The sight of a dozen elderly, white, progressive Catholics singing “We Shall Overcome” as they protested against an African priest who threw out their felt banners would be funny, but for the fact that it happened in a church just after Holy Mass.
The clash between liberal parishioners and Fr George Kuforiji at St Francis parish in Portland, Oregon, blew up in the Catholic media world last week, following the publication of a long feature that ran on the front page of The Oregonian’s Sunday edition on August 11.
The fact that Fr Kuforiji was a Nigerian immigrant added another layer of irony to the protest. One of the points of contention was that he threw out a banner that said “Immigrants and Refugees Welcome.”
Whatever the comic undertones of the protest in Portland, by the standards of mainstream coverage of Catholic issues, The Oregonian’s treatment of the controversy was fairly good. But a few lines revealed who the reporter was mostly speaking to. For instance: “Parishioners say they’ve shown it is the authority of the Church they do not revere. They resist authority and find God in their resistance.”
Fr Kuforiji, upon taking over the parish, began to restore liturgical normalcy. The Oregonian story cites three changes parishioners objected to: kneeling after the Agnus Dei, cutting the “community statement” that parishioners concocted to say after the Creed, and insisting on approved translations of Holy Scripture.
The latter two changes, in particular, seem easily justified as corrections to liturgical abuses. Deacon Greg Kandra wrote at Patheos that “When a parish starts rewriting liturgical texts to remove God’s gender, and inserting its mission statement into Mass, that’s a serious problem.”
The Oregonian reported that the liturgical changes came during the tenure of Fr Don Durand, who served from 1970 to 1983, when “He and parishioners created progressive liturgy, embraced folk music during services and emphasised a social justice mission.”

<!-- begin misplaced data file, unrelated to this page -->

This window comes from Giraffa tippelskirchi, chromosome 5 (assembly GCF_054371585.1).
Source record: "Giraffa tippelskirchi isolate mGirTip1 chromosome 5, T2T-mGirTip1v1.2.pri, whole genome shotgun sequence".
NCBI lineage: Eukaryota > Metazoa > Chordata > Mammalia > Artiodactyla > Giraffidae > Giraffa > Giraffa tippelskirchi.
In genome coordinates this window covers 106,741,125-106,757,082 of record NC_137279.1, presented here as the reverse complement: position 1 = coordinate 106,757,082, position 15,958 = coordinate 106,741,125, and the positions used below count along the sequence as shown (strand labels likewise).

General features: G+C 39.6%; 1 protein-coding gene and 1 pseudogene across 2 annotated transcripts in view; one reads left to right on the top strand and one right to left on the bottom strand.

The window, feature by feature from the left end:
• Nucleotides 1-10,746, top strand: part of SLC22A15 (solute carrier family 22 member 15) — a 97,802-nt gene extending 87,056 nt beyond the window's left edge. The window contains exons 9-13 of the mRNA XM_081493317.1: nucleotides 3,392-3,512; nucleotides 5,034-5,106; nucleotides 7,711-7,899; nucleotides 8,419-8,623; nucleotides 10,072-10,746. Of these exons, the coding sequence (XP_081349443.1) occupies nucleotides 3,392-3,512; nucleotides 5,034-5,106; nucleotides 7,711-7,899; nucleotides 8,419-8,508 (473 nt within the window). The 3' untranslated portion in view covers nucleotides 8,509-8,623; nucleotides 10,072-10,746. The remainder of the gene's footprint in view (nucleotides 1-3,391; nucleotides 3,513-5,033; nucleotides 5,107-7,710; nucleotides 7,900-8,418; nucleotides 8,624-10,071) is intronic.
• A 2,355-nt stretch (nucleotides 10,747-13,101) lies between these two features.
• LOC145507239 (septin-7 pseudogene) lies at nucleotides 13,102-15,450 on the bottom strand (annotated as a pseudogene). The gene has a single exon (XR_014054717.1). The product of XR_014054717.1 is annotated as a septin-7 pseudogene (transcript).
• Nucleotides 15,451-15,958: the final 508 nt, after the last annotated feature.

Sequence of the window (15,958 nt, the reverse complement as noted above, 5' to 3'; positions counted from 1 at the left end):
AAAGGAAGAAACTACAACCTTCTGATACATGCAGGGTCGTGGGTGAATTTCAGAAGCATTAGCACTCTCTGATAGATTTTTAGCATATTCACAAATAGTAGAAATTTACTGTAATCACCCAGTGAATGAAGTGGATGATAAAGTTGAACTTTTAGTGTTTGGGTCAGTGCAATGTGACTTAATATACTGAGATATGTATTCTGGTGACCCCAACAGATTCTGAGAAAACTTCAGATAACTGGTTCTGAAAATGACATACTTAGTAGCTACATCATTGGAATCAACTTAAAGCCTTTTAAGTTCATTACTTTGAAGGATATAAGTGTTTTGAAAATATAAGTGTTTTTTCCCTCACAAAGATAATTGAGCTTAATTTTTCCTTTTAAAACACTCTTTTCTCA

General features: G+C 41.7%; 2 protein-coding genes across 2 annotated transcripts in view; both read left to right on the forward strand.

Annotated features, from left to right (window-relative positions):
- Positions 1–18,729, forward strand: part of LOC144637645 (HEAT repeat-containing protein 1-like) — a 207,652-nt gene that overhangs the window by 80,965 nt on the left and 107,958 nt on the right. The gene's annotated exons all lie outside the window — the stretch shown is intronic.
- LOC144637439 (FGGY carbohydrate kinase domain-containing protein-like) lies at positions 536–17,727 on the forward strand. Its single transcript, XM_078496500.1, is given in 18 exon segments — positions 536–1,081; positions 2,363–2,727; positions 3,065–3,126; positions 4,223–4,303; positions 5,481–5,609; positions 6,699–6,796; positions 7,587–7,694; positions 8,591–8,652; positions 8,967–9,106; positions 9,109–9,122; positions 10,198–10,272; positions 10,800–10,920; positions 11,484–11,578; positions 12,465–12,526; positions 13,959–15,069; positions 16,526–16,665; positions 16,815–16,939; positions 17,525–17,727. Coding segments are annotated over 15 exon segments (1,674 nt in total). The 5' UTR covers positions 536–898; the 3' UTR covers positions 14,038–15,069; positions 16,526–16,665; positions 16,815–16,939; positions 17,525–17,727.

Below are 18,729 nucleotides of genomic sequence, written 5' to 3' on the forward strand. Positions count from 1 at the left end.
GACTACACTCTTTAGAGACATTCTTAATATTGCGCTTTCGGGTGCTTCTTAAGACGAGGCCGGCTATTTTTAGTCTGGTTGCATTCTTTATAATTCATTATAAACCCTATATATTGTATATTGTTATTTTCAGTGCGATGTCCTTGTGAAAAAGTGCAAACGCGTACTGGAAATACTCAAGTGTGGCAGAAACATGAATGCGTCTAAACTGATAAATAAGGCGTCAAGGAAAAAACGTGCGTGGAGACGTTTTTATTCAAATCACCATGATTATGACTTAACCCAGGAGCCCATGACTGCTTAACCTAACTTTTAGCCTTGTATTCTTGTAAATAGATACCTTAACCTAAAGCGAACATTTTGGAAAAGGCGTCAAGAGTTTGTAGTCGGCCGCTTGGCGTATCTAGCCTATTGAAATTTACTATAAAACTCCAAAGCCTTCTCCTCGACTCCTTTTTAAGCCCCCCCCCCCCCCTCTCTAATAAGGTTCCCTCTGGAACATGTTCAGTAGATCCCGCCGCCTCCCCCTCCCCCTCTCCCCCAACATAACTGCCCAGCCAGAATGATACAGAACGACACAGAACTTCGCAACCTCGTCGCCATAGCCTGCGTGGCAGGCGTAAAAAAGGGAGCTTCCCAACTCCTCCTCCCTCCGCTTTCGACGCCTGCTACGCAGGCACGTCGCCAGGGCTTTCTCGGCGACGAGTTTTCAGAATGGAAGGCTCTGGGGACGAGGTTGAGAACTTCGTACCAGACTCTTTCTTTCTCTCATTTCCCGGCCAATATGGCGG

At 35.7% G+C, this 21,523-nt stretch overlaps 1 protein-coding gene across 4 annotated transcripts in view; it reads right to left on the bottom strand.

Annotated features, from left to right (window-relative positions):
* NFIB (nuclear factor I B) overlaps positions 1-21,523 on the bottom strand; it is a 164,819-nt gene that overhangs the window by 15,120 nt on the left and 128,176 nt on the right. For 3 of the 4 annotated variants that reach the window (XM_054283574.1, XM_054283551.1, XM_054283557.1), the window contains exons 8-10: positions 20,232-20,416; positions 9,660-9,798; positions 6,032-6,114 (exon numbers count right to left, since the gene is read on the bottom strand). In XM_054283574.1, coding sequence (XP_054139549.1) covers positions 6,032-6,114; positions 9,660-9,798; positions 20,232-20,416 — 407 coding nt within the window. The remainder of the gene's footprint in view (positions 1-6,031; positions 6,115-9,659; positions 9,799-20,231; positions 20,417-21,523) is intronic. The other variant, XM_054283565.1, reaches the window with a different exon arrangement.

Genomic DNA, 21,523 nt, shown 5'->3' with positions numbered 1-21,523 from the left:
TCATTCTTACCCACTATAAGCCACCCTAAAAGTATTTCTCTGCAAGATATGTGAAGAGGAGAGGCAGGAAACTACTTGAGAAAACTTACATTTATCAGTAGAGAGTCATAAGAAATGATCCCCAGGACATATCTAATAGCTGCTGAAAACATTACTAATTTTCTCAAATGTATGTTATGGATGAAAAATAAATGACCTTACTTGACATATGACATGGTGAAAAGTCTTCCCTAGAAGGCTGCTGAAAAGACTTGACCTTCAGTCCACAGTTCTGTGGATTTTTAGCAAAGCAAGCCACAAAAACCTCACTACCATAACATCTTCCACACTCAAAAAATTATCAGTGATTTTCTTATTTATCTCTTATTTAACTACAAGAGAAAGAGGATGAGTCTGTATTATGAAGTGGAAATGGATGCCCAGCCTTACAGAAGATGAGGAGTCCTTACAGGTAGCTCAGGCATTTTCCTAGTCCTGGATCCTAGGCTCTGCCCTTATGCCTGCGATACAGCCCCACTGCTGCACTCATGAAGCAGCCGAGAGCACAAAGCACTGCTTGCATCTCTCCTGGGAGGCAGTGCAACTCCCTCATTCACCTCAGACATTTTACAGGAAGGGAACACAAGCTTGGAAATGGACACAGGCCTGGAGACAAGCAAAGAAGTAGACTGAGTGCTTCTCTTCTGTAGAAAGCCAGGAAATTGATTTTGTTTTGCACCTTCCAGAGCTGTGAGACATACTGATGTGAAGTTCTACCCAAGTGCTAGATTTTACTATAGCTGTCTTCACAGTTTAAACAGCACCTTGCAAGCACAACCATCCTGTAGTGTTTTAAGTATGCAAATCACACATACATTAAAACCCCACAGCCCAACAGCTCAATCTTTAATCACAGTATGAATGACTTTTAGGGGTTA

The Catholic News Agency reported that several lawsuits have been settled with people who accused Durand of molesting them when they were boys and that Durand’s priestly faculties were withdrawn shortly after his retirement from active ministry in 2001.
Several of the women involved in the protest held up signs that said “Catholic Women Strike”, about which there is little information, other than a Facebook page that says they were inspired by a similar strike in Germany, and that “We will enlist as many Portland parishes as possible to join us in a strike June 22nd-29th.”
The Oregonian also published an accompanying video showing a woman holding up a sign during the intercessions. She said: “We are following the voice of Jesus, of love. Jesus of inclusion. Jesus of resisting the authorities because when we resist the law, we are in the Spirit of God.”
After Mass she stepped up to the ambo to claim that parishioners were being “abused” by Fr Kuforiji and the archdiocese. “We have been wanting real dialogue,” she explained. “I said that we are being abused. We are being abused in the Catholic Church by this priest, and by this archbishop.”
The protester’s name is Melinda Pittman, and she is a comic actress and long-standing parishioner. A quick search reveals Pittman has a graduate degree in Women’s Social Justice Theater. She was described by Spokane newspapers as a “feminist political comedian” in 1997, and she produced and directed a lesbian cowgirl musical in 2012, with the help of an LGBT Equity Foundation grant. A Virginia Tech alumni magazine boasts that she once entertained Hillary Clinton.
The efforts taken by the archdiocese to rein in St Francis seem to go even further than the parish itself. Pittman was also quoted in a story earlier this month about Catholic Charities taking over St Francis Dining Hall, one of the longtime ministries of the parish.
According to the story, many of the parishioners stopped going to Mass entirely, seeing the charity in explicitly religious terms, as the “Eucharist of the dining hall”.
Feeding the poor is a noble mission, but it is not a substitute sacrament.
“Melinda Pittman said they may not have as much money or resources,” the earlier Oregonian story added, “but parishioners can offer a sense of community and dignity that larger organisations like Catholic Charities can’t.”
The archdiocese said in a statement that it was “happy to be working with Fr George Kuforiji, pastor of St Francis Parish, to revitalise the parish so that it is able to better serve the growing population in the area as well as future generations of Catholics in Portland”.
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